It's Okay to Be Human
BY: T. Franklin Murphy | October 2016
We live imperfect lives, failing often. If we don't make room for these imperfections, we will distort our vision of reality, and hinder personal growth.
I sit down to write a new essay on healthy living, while scarfing down the last piece of chocolate cake. But somehow, the paradox doesn’t register, I still perceive myself as healthy. Our actions often conflict with the ideals we carry—we act beneath our lofty self-perceptions—creating a dissonance between reality and perception; a divide begging for resolution. The contradictions sap precious energy, igniting discontent. Our non-conforming actions must be addressed or ignored. When our internal landscapes consist of fractured and conflicting elements, we stall; the conflict must be resolved to soothe the internal strife.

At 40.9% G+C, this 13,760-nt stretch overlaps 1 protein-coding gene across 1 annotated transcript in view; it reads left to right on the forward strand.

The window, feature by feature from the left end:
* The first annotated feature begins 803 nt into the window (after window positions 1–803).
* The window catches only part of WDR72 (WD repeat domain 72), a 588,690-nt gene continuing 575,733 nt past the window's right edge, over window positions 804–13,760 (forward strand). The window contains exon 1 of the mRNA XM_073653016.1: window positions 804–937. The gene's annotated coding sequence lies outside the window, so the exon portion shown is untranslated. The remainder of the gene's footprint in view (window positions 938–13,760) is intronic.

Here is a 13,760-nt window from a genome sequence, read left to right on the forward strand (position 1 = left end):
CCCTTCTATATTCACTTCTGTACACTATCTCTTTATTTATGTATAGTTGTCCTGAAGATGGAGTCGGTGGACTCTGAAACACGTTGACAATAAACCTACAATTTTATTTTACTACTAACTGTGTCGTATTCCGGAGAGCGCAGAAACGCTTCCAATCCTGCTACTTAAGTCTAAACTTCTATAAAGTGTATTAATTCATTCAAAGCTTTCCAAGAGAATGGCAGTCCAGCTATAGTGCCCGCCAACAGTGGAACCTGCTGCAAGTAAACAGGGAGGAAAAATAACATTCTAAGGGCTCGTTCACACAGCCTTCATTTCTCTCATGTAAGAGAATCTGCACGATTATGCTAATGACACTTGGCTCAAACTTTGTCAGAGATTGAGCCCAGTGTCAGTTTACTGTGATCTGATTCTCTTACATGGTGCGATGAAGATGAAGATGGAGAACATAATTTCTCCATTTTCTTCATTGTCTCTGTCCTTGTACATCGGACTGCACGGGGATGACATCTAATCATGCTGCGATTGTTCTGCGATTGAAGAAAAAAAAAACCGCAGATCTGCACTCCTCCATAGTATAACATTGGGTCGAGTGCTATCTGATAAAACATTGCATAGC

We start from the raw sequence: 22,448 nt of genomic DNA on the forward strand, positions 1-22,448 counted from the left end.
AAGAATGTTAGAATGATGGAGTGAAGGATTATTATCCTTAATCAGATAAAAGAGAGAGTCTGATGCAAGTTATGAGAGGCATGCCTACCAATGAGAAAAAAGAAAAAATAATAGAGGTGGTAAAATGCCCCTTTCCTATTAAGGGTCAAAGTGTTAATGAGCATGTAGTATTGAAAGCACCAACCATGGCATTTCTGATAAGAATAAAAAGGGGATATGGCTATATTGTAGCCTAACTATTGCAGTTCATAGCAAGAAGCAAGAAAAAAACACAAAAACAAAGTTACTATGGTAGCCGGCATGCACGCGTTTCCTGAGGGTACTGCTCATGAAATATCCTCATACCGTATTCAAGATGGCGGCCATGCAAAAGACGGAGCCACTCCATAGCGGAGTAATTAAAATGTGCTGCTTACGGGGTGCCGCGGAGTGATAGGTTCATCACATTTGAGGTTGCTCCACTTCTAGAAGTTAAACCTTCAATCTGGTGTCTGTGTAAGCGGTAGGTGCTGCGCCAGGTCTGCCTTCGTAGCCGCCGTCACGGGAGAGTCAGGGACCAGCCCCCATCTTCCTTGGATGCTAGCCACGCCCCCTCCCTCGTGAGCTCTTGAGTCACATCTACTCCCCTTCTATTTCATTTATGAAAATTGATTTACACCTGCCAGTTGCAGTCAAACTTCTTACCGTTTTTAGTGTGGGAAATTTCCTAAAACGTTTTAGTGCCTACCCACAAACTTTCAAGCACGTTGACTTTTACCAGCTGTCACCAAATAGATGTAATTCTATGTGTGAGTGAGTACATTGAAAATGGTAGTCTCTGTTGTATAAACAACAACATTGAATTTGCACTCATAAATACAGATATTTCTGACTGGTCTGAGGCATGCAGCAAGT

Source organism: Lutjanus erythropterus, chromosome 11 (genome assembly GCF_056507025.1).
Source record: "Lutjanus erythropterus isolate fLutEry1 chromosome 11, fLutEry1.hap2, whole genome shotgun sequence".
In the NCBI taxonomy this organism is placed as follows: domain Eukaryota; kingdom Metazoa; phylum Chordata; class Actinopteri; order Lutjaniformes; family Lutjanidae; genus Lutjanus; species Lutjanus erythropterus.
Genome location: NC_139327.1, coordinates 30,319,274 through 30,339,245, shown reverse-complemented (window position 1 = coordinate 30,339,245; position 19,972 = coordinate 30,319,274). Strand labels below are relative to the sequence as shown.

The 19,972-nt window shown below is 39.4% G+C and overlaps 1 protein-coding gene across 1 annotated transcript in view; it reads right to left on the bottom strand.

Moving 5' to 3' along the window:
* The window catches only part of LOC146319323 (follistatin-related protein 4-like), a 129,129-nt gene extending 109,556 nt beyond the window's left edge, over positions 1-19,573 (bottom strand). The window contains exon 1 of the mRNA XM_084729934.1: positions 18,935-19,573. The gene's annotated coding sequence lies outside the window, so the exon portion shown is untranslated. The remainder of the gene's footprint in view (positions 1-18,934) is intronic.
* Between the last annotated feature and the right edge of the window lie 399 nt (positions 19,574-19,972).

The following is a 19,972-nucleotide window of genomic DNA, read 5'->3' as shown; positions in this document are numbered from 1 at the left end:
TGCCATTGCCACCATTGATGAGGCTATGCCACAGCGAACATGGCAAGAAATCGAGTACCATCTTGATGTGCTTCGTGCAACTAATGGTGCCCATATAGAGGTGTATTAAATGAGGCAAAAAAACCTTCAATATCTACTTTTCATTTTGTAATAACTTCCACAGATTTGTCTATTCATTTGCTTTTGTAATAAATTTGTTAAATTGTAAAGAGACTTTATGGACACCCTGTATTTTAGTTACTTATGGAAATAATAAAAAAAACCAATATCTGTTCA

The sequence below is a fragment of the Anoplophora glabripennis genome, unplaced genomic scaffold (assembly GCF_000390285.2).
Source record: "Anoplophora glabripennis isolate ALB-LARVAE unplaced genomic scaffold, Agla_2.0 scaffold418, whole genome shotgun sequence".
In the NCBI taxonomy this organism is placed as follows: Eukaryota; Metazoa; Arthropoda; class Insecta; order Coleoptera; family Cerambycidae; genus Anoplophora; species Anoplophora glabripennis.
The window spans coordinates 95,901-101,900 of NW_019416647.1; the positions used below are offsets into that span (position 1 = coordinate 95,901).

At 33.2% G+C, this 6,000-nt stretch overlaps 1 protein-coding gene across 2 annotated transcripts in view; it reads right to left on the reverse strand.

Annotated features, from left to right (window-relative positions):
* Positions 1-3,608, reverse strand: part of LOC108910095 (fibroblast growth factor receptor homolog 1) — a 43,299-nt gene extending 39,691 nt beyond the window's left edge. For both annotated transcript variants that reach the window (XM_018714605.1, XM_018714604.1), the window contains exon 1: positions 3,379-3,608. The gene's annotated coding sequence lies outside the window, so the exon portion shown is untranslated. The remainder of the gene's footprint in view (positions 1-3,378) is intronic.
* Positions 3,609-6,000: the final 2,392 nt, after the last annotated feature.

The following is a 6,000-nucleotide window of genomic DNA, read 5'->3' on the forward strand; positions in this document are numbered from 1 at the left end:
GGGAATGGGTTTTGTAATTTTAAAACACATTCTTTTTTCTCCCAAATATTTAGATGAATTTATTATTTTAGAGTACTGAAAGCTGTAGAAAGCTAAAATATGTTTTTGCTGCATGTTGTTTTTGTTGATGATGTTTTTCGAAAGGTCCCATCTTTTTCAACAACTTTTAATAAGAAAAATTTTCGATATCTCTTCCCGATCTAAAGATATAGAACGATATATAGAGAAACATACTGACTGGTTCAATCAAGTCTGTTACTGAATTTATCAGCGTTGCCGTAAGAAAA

The fill the gap between the reality of action and the ideals of self-perception in a variety of ways: we can accept we are essentially flawed; we can abandon the conflicting behaviors; or we can justify errant behaviors as acceptable. These paths of resolution are not mutually exclusive; we adopt mixtures and variations of all three. Each chosen resolution has costs and benefits. Protective unconsciousness cloaks many internal conflicts, complicating constructive efforts to change. The discomfort of conflict motivates some form of action—not because we recognize the dissonance but to soothe irritation. There is a subtle but important difference. With many irritations, the body naturally unconsciously reacts to resolve what doesn’t feel right. We justify, deny and blame not for the defined reason of settling a conflict but because we are inclined to do so. In fact, we often don’t notice the internal contradictions, bewildered by the frustrations and discomfort, we react. Frustrated from unresolved issues, we lash out, or hide.